Question: What is the process that is involved with getting my child on an IEP plan? I have heard that an IEP provides more benefits for a child than a 504. Is it possible to get my child off of a 504 plan and onto an IEP plan, if so how? If not, than how can I ensure that all of my child's needs are met through a 504? Is my child eligible for speech therapy with a 504 in place? Does my child only qualify for services when he is falling behind in subjects and struggling in the classroom? I honestly feel that all of the kids should have the continued support of an IEP up until middle school due to the critical learning curve. They are learning to read and then reading to learn- a very crucial time period for these kids and we should not have to wait for them to fall behind just to play catch-up down the road. They should be learning age appropriate materials along with their peers. Sorry for all the questions, I am just eager to ensure that my child has a positive learning experience in grade school. Thank you for your time and support!
Answer: First of all, you are right- every child deserves to have a positive learning experience, and we as professionals and parents can help to foster this positive experience by making sure that appropriate services are in place. Keep in mind: a child doesn’t need to be failing in order to qualify for special education/related services. This is usually a misconception held by parents and professionals. It sounds like the question at hand is which plan, the IEP or the 504 plan, will meet your child’s needs.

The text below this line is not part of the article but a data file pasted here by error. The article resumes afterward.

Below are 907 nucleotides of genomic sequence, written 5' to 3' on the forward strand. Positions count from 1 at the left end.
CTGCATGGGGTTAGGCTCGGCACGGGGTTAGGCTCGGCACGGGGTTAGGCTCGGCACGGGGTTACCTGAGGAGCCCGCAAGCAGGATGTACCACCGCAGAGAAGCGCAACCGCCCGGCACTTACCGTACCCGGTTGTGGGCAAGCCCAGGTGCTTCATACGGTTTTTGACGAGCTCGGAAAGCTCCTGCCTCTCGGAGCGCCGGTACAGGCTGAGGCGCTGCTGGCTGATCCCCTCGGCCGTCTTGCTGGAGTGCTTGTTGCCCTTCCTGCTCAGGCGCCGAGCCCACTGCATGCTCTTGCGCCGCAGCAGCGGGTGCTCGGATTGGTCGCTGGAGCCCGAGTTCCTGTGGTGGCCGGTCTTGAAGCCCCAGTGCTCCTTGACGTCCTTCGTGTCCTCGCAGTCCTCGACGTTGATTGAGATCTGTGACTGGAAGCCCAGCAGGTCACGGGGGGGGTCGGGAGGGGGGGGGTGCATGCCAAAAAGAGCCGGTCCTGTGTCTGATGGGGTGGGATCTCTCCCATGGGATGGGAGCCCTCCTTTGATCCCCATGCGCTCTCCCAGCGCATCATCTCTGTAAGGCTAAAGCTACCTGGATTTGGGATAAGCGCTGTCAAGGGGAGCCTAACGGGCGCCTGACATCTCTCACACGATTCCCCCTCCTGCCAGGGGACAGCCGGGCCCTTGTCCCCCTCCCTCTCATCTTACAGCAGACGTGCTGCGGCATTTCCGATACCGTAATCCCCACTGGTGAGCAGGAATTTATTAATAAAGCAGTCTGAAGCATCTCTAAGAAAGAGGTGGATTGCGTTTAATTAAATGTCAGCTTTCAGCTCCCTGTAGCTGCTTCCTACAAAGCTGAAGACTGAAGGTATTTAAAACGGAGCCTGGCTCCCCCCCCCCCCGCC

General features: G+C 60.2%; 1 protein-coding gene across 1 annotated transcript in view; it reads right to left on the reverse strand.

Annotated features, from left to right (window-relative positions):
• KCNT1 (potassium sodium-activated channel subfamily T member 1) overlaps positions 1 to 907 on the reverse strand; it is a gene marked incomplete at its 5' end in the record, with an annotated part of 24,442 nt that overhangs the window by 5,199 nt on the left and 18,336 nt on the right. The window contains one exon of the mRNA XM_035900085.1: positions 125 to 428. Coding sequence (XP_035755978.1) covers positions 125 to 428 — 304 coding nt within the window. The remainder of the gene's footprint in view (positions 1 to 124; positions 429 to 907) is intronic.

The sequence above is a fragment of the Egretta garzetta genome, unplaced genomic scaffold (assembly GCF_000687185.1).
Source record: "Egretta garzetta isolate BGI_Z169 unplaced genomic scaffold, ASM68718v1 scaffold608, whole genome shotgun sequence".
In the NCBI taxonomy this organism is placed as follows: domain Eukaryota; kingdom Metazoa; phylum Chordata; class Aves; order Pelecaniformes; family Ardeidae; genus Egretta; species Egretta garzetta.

When considering the benefits of an IEP vs a 504 plan, it may be helpful to first consider some key differences between IEPs and 504s. IEPs fall under IDEA, Individuals with Disabilities Education Act, a federal special education law, and 504 plans are covered under the Rehabilitation Act of 1973, a federal civil rights law. Whereas IDEA provides special education services and related services, 504 plans provide services and changes to the learning environment. Thus, related services such as speech therapy could possibly be provided under a 504 plan.
Even if your child currently has a 504 plan, IDEA details that parents have a right to request a comprehensive evaluation in writing at any time. The assessment process will generate a formal IEP meeting in which the results are discussed and the IEP team, which includes the parents, will decide if the child qualifies for special education services. Special education services are not limited to special education classroom placement, but could also include related services such as speech-language therapy, DHH itinerant services, etc. Thus, if your child demonstrates near or at-age appropriate speech and language skills, he could possibly still benefit from a related service such as DHH itinerant service to help, for example, him learn to navigate the general education setting. This could be the case especially if he is in early elementary and is still relatively new to the general education setting. Close monitoring of our young students with hearing loss is so important, even those with typical listening and spoken language skills, because they are still at risk for literacy delays. But, remember, a related service can be provided via a 504 plan. You just need to decide if his 504 plan meets his needs, and it sounds like you have concerns that it may not. It may be helpful to know that there are dispute resolution procedures in place for both IEPs and 504s.
I would recommend having a conversation with the principal of your child’s school to explain your concerns. Open communication is key when collaborating with school professionals and ongoing conversations help to ensure that every one on your child’s education team is on the same page.
In the meantime, this website may be a resource for you as you determine how to approach your concerns with your school: Utah Parent Center
Hi, so my five year old has a cookie bite hearing loss, at higher frequency speech sounds. [Read More...]